Oslandia and Mappy towards OpenSource

By Sunday February 23rd, 2014News

For more than two years, Oslandia has been working with Mappy for its transition towards OpenSource. The first step is represented by the database migration project of the cartographic backoffice, from Oracle to PostGIS. This has just been finalized and is currently running in production.

Mappy offers routing and cartography services. Supporting several billions of requests per month, the LBS platform (Location Based Services) is at the heart of Mappy’s activity and serves as a base for new products such as Web To Store. Oslandia works together with Mappy to migrate this cartographic platform from a solution developped in-house, to a new solution based entirely on free and opensource softwares, in order to prepare forthcoming technical and operational challenges.

The migration

Data preparation and cartographic map creation backoffices have been migrated successfully.
This software stack was initially based on Oracle Spatial, SQL Server, and other non-standard internal tools to create the map. It only runs opensource components by now. Oracle and SQL Server have completely been replaced by PostgreSQL and PostGIS, which is the key component for spatial data storage and preprocessing. Mapnik, Python, Tornado, Varnish, MemCached, Debian are other Opensource components used in this architecture.

The migration to OpenSource softwares allowed Mappy to rationalize and optimize the architecture of their “map” component :

  • Reduced data processing time
  • API and data format Standardization
  • Strong reduction of the technical debt
  • Reduced amount of lines of code
  • Cost reduction for the platform, and cost-effective scaling
  • Technical skills improvements for the team and stronger motivation
  • Full technical mastership of their tools

Oslandia helped Mappy to integrate the Opensource culture and methods into their teams, and provided them with the technical skills required to implement this high-load architecture. Oslandia’s competences in geographical information systems, and its high expertise on PostGIS let the project be achieved successfully.

Mappy benefited from the latest OpenSource technologies, at the state of the art, and was also able to contribute back to some free software, like Mapnik.

Migration steps

The migration has been achieved with several steps, so as to keep the project under control, validating the migrated components through early tests.

The initial platform was the following one :

The target platform, with all components migrated to OpenSource, is now the following one :

Thanks to the availability of OpenSource components, a prototype has been developped within two weeks at the beginning of the project, so as to validate architectural decisions. Then the real migration work has begun.

The choice concerning OpenSource components has been fast, as already said. The target architecture could therefore be setup quickly, and the development and migration processes have been setup once this first step validated.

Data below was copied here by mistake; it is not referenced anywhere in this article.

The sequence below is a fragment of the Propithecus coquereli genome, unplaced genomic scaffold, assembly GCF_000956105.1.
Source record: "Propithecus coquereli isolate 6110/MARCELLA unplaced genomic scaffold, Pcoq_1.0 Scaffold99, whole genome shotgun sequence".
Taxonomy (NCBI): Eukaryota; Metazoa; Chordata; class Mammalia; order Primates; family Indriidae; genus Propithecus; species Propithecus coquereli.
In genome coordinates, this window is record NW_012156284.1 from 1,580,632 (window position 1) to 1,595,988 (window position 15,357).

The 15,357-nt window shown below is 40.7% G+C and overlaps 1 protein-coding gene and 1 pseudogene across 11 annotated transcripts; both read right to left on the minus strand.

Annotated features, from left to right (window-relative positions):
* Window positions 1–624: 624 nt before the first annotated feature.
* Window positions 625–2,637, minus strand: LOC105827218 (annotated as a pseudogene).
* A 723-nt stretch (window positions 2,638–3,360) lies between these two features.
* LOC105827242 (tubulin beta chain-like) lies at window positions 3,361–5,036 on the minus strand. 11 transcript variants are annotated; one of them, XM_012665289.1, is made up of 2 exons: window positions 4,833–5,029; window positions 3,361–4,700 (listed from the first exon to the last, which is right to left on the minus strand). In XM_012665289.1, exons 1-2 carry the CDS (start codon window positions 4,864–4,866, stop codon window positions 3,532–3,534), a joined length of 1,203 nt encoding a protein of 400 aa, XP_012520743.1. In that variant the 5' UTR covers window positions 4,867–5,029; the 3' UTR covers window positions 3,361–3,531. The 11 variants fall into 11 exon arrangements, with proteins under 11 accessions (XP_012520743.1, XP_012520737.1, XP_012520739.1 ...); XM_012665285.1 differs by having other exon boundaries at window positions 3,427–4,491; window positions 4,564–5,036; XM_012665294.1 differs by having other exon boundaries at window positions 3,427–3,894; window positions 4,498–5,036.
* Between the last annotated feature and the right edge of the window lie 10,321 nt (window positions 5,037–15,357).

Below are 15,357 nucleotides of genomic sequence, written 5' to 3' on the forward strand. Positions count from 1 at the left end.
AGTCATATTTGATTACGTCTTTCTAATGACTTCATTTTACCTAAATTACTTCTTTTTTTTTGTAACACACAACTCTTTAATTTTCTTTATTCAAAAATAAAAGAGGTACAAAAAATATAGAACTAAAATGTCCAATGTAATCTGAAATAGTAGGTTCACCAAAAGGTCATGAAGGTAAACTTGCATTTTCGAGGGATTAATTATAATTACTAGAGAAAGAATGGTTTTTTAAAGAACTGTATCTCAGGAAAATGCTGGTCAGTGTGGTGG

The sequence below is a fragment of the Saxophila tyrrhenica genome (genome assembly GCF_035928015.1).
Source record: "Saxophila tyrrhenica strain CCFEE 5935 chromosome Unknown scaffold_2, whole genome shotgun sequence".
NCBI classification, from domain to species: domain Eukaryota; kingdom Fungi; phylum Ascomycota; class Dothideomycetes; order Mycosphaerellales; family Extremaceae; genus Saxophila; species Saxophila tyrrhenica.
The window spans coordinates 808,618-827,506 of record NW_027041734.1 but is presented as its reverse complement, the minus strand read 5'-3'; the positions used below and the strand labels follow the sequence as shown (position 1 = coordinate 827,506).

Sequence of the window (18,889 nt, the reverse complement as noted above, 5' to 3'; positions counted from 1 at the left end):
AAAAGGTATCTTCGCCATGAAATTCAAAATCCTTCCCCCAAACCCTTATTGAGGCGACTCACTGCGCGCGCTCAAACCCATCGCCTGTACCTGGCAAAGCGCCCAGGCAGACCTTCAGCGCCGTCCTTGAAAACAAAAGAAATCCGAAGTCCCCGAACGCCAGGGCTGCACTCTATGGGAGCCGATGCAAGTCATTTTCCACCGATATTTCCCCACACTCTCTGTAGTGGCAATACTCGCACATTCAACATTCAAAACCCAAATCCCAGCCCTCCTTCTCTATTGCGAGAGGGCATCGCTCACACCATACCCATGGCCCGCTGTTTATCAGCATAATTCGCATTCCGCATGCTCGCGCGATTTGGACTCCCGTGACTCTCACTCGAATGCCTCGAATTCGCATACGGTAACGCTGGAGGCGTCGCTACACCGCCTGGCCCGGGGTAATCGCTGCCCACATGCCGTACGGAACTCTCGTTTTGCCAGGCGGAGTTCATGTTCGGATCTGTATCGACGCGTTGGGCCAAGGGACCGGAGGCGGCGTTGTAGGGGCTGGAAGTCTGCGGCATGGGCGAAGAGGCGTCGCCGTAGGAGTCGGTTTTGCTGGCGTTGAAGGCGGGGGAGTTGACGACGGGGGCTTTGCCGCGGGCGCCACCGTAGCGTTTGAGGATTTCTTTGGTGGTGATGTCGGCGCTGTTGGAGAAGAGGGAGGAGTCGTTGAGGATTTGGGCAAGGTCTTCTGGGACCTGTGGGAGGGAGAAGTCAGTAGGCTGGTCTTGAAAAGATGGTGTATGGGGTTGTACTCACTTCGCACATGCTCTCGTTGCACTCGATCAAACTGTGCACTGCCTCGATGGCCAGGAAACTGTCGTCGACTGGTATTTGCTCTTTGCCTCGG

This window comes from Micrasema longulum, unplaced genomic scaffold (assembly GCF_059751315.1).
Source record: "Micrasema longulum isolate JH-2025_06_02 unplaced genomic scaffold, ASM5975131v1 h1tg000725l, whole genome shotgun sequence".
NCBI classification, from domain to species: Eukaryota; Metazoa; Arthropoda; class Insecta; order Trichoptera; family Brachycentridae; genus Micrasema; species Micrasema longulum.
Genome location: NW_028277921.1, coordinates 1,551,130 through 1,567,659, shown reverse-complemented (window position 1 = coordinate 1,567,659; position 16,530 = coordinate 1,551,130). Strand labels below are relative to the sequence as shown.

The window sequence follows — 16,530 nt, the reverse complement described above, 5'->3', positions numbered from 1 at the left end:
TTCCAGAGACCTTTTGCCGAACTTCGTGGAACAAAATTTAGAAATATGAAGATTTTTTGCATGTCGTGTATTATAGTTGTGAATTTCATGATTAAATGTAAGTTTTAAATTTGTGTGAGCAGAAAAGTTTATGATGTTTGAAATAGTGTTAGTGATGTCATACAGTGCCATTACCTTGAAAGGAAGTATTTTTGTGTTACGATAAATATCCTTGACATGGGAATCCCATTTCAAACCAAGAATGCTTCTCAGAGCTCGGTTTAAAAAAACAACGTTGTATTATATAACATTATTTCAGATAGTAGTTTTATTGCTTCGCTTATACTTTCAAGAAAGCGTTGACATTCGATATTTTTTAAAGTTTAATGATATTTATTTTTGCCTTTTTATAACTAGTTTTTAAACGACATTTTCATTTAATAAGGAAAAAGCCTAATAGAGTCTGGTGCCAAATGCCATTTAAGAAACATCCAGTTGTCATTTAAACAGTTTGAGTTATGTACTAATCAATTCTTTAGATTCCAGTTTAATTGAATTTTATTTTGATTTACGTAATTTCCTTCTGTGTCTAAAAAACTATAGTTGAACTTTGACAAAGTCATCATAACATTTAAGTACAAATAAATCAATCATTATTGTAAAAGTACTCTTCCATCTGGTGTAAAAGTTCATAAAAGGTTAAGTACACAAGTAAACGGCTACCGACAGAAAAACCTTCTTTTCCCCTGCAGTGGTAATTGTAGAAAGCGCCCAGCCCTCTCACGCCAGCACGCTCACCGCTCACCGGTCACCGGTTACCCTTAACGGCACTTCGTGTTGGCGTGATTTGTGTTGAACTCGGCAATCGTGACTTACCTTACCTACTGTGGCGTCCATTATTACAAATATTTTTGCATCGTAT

This migration gave the opportunity for Mappy to contribute to Mapnik. A 25% performance gain was achieved when reading data from PostGIS. Mappy also opensourced Pycnik, a Python tool to generate styles for Mapnik.


PostGIS, the database supporting the whole infrastructure, allowed to reach very high performances and a rich functional level. The database – 75GB – benefits from all latest enhancements of PostgreSQL and PostGIS, such as streaming replication, PostGIS new geographical functions, recursive CTEs, JSON native support and much more.

Audrey Malherbe ( @AudreyMalherbe ), project manager at Mappy, stresses that choosing PostgreSQL and PostGIS was obvious:

“We wanted to dive into OpenSource, leaning on reknown and performant technologies like PostGIS. It was important for us to contribute to OpenSource, and Oslandia’s expertise and its implication in the community has allowed us to rush into this adventure with full confidence.”

Some facts

Most geeks like to see this kind of numbers :

  • for 85% of all Mappy traffic
  • 14 servers (4 PostGIS, 8 Tornik, 2 Varnish)
  • 240 req/s peak without cache
  • 2500 req/s peak with cache
  • 94% Cache Hit Ratio
  • 2M objects in cache warming
  • 75 GB for PostGIS database
  • 300 GB for the relief database

Next steps

More technical informations on this migration are available in the `Audrey’s presentation at FOSS4G 2013.

Mappy intends to go on with this OpenSource orientation and extend this migration method to the other services of the cartographic platform.


About Mappy

Routing and cartographic services specialist, Mappy is reknown as the leader for local search through maps, on internet, tablets, mobiles and GPS.

Mappy offers three kinds of search to its users : map search, which allows to visualize a neighborhood, to experience city immersion thanks to 360° views in 320 french cities, but also to open the door of several thousands of shops ; the routing service available for cars, public transportation, bicycle and pedestrian mode ; and product search, allowing to locate a specific product in a given geographical zone, to know its price and availability.

As a major actor of urban transportation, Mappy offers to advertisers a geolocated solution on the whole country, facilitating web-to-store applications and trafic generation to their retail centers.
Mappy counts as of now more than 10 millions users on Internet, tablets and mobile (Mappy and MappyGPS Free).

Mappy is a subsidiary of the Solocal Group.